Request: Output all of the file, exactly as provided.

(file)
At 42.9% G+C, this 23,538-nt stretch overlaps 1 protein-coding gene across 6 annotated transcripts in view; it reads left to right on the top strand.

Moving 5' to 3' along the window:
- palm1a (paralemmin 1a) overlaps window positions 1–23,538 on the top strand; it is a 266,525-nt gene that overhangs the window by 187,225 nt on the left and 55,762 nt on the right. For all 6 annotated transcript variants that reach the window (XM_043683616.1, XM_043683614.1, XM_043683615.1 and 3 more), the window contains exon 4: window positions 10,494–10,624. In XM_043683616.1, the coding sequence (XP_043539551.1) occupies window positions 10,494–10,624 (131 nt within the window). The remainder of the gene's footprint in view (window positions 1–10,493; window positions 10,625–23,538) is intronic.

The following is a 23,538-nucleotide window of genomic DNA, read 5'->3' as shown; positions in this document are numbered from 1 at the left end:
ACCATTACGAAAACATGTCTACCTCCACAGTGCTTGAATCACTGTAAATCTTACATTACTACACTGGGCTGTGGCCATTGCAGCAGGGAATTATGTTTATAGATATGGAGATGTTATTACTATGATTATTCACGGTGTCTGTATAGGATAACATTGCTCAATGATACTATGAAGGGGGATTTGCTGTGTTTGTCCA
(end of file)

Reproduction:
At 42.9% G+C, this 23,538-nt stretch overlaps 1 protein-coding gene across 6 annotated transcripts in view; it reads left to right on the top strand.

Moving 5' to 3' along the window:
- palm1a (paralemmin 1a) overlaps window positions 1–23,538 on the top strand; it is a 266,525-nt gene that overhangs the window by 187,225 nt on the left and 55,762 nt on the right. For all 6 annotated transcript variants that reach the window (XM_043683616.1, XM_043683614.1, XM_043683615.1 and 3 more), the window contains exon 4: window positions 10,494–10,624. In XM_043683616.1, the coding sequence (XP_043539551.1) occupies window positions 10,494–10,624 (131 nt within the window). The remainder of the gene's footprint in view (window positions 1–10,493; window positions 10,625–23,538) is intronic.

The following is a 23,538-nucleotide window of genomic DNA, read 5'->3' as shown; positions in this document are numbered from 1 at the left end:
ACCATTACGAAAACATGTCTACCTCCACAGTGCTTGAATCACTGTAAATCTTACATTACTACACTGGGCTGTGGCCATTGCAGCAGGGAATTATGTTTATAGATATGGAGATGTTATTACTATGATTATTCACGGTGTCTGTATAGGATAACATTGCTCAATGATACTATGAAGGGGGATTTGCTGTGTTTGTCCA